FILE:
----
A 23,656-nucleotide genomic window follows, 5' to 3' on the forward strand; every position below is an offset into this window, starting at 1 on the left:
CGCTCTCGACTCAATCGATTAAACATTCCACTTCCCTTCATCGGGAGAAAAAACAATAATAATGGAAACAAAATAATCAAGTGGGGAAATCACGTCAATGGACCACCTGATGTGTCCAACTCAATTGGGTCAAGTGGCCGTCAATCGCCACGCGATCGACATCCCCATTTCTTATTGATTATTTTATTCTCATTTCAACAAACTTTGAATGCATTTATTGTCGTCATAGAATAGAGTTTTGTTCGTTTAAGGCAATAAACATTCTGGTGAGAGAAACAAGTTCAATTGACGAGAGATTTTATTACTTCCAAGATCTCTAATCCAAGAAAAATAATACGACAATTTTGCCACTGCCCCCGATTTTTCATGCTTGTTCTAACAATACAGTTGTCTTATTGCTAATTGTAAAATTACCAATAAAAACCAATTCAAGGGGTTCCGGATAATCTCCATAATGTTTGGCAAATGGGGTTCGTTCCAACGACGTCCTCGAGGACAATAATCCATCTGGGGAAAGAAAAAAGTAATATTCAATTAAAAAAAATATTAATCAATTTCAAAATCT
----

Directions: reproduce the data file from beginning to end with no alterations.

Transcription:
A 23,656-nucleotide genomic window follows, 5' to 3' on the forward strand; every position below is an offset into this window, starting at 1 on the left:
CGCTCTCGACTCAATCGATTAAACATTCCACTTCCCTTCATCGGGAGAAAAAACAATAATAATGGAAACAAAATAATCAAGTGGGGAAATCACGTCAATGGACCACCTGATGTGTCCAACTCAATTGGGTCAAGTGGCCGTCAATCGCCACGCGATCGACATCCCCATTTCTTATTGATTATTTTATTCTCATTTCAACAAACTTTGAATGCATTTATTGTCGTCATAGAATAGAGTTTTGTTCGTTTAAGGCAATAAACATTCTGGTGAGAGAAACAAGTTCAATTGACGAGAGATTTTATTACTTCCAAGATCTCTAATCCAAGAAAAATAATACGACAATTTTGCCACTGCCCCCGATTTTTCATGCTTGTTCTAACAATACAGTTGTCTTATTGCTAATTGTAAAATTACCAATAAAAACCAATTCAAGGGGTTCCGGATAATCTCCATAATGTTTGGCAAATGGGGTTCGTTCCAACGACGTCCTCGAGGACAATAATCCATCTGGGGAAAGAAAAAAGTAATATTCAATTAAAAAAAATATTAATCAATTTCAAAATCT